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Enter Servant. Ser. Madam, the young Gentleman of the Duke Ore fino's is return'd, I could hardly entreat him back; he attends your Ladyship's pleasure.
Oli. I'll come to him. Good Maria, let this fellow be look'd to.: Where's my Uncle Toby ? let some of my people have a special care of him ; I would not have him miscarry for the half of my dowry. [Exit.
Mal. Oh, ho! do you come near me now? no worse man than Sir Toby to look to me! this concurs directly with the Letter ; she sends him on purpose that I may appear stubborn to him ; for she incites me to that in the Letter. Caft thy humble slough, says she; be opposite with a Kinsman,- surly with Servants, let thy tongue tang with arguments of State,-put thy self into the trick of Gingularity ;-and consequently sets down the manner how; as a sad face, a reverend carriage, a slow tongue, in the habit of some Sir of note, and so forth. I have lim'd her, but it is yove's doing, and Jove make me thankful! and when she went away now, let this Fellow be look'd to: Fellow! not Maivolio, nor after my degree, but Fellow. Why, cvery thing adheres together, that no Dram of a Scruple, no
Scruple of a Scruple, no Obstacle, no incredulous or unsafe circumstance what can be said? Nothing, that can be, can come between me and the full prospect of my hopes. Well ; Jove, not I, is the doer of this, and he is to be thanked.
Enter Sir Toby, Fabian and Maria. Sir To. Which way is he, in the name of sanctity? if all the Devils in Hell be drawn in little, and Legion himself pofseft him, yet I'll speak to him.
Fab. Here he is, here he is; how is’t with you, Sir? how is't with you, man? Mal. Go off'; I discard you; let me enjoy my priva
Mar. Lo, how hollow the fiend speaks within him! did not I tell you ? Sir Toby, my Lady prays you to have a care of him.
cy: go off.
Mal. Ah, ha! does the fo?
Sir Tv. Go to, go to; peace, peace, we must deal gently with him; let me alone. How do
you, Mal. volio how is't with you? what! Man, defie the Devil; consider, he's an enemy to Mankind.
Mal. Do you know what you say?
Mar. La, you! if you speak ill of the Devil, how he takes it at heart. Pray God, he be not bewitch'd.
Fab. Carry his water to th' wise Woman.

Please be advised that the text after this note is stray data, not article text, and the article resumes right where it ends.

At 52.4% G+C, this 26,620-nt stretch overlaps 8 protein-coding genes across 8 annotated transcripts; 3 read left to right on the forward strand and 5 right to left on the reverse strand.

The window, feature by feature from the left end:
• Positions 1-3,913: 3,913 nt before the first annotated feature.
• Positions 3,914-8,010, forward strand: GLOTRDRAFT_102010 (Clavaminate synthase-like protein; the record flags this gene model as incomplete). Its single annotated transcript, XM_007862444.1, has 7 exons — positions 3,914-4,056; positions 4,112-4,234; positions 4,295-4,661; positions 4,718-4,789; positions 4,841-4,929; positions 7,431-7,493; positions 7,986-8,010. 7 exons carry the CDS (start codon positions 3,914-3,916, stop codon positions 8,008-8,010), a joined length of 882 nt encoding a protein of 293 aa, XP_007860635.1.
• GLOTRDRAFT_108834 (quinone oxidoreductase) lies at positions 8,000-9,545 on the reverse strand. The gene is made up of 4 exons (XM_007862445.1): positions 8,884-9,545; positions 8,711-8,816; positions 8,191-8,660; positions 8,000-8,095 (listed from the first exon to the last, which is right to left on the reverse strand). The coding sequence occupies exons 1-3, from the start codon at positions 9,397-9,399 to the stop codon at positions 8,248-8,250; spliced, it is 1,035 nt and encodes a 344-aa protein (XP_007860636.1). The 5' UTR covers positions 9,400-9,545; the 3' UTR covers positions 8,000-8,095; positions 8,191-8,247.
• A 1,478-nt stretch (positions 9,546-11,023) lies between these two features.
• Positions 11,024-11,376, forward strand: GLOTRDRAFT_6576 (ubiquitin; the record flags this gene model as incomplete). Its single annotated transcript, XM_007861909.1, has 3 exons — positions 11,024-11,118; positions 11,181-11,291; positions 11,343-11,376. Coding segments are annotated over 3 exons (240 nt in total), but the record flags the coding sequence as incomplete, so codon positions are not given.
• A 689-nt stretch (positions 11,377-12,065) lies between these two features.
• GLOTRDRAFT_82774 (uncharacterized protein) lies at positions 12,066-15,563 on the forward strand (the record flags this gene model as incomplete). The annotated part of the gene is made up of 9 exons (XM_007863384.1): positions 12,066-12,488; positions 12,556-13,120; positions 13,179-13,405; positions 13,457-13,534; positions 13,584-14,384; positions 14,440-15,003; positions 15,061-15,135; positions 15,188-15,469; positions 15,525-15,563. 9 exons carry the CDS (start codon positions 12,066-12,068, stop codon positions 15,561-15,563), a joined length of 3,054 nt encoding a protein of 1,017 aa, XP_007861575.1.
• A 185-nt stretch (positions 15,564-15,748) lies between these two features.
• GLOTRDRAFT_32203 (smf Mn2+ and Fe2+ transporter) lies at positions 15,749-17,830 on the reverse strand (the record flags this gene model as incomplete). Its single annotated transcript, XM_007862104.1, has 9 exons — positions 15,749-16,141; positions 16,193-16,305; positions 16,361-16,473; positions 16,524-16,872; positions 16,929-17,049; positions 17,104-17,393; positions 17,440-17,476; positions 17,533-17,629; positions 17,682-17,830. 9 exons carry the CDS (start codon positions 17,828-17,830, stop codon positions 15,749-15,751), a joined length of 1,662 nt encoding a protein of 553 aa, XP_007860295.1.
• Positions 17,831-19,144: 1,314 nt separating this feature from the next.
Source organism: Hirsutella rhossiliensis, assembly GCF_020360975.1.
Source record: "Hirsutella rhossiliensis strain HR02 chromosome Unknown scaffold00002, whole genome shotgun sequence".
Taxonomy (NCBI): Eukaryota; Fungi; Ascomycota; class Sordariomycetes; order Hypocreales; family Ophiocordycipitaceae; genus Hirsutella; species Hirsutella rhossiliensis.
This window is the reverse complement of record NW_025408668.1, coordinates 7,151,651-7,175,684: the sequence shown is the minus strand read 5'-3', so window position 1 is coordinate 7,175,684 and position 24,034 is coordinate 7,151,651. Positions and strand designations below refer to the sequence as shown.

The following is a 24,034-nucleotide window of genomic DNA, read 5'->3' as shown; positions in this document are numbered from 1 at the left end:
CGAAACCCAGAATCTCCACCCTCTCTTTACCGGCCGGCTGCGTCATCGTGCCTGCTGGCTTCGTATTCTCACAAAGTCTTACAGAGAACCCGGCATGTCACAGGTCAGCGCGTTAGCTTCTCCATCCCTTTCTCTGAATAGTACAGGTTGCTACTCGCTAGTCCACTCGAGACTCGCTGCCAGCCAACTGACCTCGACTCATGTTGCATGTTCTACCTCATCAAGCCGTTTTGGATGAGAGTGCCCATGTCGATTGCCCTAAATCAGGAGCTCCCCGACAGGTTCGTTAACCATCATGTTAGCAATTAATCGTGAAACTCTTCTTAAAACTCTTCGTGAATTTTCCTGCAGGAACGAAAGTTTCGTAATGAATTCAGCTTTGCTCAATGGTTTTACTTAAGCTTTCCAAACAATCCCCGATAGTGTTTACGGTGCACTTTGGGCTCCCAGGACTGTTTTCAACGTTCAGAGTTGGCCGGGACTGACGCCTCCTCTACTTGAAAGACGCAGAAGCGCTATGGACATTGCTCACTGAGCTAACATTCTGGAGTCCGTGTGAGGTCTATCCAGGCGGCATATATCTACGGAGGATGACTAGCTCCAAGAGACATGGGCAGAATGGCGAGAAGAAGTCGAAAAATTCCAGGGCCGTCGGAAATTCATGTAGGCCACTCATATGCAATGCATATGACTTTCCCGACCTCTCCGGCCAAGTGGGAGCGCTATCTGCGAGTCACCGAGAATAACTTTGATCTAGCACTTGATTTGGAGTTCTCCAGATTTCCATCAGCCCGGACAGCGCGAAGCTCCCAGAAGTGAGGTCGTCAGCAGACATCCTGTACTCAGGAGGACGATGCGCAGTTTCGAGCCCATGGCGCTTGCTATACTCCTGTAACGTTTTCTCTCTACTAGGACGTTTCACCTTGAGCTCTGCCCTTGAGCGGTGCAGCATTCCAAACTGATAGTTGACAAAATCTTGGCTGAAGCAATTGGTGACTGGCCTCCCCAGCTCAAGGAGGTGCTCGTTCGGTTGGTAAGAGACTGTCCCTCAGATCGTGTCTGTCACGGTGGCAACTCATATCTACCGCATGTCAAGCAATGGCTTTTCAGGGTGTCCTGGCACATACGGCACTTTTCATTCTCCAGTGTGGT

Mar. Marry, and it fhall be done to morrow morning if I live." My Lady would not lose him for more than I'll say. Mal. How now, Miftress? Mar. O Lord !
Sir To. Pr'ythee, hold thy peace; that is not the way: do you not see, you move him? let me alone with him. Fab. No way but gentleness, gently, gently ;
the fiend is rough, and will not be roughly us'a.
Sir To. Why, how now, my Bawçock ? how dof thou, chuck
Sir To. Ay, Biddy, come with me. What! Man, "tis not for gravity to play at cherry-pit with Satan. Hang him, foul Collier.
Mar. Get him to fay his prayers, good Sir Toby; get him to pray.
Mal. My prayers, minx !
Mar. No, I warrant you, he will not hear of god. Jiness.
Mal. Go hang your felves, all: you are idle shallow things ; I am not of your element, you fhall know more hereafter.
[Exit. Sir To. Is’t poflible?
Fab. If this were plaid upon a Stage now, I could condemn it as an improbable fiction.
Sir To. His very Genius hath taken the infe&tion of the device, Man.
Mar. Nay, pursue him now, left the device take air, and-taint.
Fab. Why, we fhall make him mad, indeed.
Sir To. Come, we'll have him in a dark room and bound. My Neice is already in the belief that he's mad; we may carry it thus for our pleasure and his penance, 'till our very pastime, tired out of breath, prompt us to have mercy on him; at which time we will bring the device to the bar, and crown thee for a finder of madmen; but see, but fee.
Enter Sir Andrew.
Fab. More matter for a May morning.
Sir And. Here's the challenge, read it : I warrant, there's vinegar and pepper in't.
Fab, Is't lo fawcy?
[Sir Toby reads. Youth, whatsoever thou art, thau art but a scurvy Fellow.
Fab. Good and valiant.
Sir To. Wonder not, nor admire not in thy mind why do call thee fo; for I will few tbee no reafon for't.
Fab. A good note; That keeps you from the blow of the law.